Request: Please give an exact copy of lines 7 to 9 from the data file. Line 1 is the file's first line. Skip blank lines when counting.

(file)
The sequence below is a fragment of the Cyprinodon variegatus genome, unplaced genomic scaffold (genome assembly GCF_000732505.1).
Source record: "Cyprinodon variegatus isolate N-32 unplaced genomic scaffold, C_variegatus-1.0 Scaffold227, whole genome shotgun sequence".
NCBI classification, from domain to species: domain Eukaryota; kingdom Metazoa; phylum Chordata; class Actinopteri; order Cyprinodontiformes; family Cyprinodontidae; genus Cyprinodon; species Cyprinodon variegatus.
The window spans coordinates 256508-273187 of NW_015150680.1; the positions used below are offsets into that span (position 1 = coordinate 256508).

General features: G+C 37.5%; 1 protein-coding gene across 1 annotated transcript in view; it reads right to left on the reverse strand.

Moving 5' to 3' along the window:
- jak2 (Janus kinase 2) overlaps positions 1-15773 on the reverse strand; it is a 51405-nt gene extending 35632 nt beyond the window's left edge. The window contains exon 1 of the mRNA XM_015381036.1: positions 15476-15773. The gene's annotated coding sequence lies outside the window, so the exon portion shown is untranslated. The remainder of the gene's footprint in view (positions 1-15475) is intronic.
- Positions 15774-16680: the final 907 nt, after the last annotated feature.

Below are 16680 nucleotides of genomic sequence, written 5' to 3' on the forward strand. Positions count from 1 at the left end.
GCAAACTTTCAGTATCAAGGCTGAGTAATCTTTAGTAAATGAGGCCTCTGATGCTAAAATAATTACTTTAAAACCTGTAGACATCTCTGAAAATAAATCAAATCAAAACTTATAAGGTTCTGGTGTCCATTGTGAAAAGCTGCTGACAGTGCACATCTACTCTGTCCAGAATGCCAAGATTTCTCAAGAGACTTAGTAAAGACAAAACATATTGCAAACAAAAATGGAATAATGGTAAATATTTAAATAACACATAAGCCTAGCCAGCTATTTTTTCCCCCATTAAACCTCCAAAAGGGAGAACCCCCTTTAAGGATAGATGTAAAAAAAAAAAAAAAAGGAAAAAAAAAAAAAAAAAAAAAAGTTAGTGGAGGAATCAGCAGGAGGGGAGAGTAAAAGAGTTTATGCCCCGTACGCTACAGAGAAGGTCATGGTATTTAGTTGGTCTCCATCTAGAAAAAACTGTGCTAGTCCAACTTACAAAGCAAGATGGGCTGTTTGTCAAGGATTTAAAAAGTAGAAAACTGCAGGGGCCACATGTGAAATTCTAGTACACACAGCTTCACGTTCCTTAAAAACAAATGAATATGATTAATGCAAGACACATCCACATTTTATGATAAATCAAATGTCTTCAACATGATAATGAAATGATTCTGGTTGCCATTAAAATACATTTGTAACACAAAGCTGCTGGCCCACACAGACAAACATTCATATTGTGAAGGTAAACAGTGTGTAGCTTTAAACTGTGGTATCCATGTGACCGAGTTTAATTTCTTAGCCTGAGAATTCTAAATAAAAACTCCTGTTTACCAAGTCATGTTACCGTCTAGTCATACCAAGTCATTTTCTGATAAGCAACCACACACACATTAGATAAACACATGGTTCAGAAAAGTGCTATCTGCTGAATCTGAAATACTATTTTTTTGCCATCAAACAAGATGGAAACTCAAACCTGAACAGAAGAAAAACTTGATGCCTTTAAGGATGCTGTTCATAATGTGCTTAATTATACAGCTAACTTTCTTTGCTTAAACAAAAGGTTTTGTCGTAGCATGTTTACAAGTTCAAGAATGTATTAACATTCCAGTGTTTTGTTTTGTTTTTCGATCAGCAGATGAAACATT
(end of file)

- jak2 (Janus kinase 2) overlaps positions 1-15773 on the reverse strand; it is a 51405-nt gene extending 35632 nt beyond the window's left edge. The window contains exon 1 of the mRNA XM_015381036.1: positions 15476-15773. The gene's annotated coding sequence lies outside the window, so the exon portion shown is untranslated. The remainder of the gene's footprint in view (positions 1-15475) is intronic.
- Positions 15774-16680: the final 907 nt, after the last annotated feature.

Below are 16680 nucleotides of genomic sequence, written 5' to 3' on the forward strand. Positions count from 1 at the left end.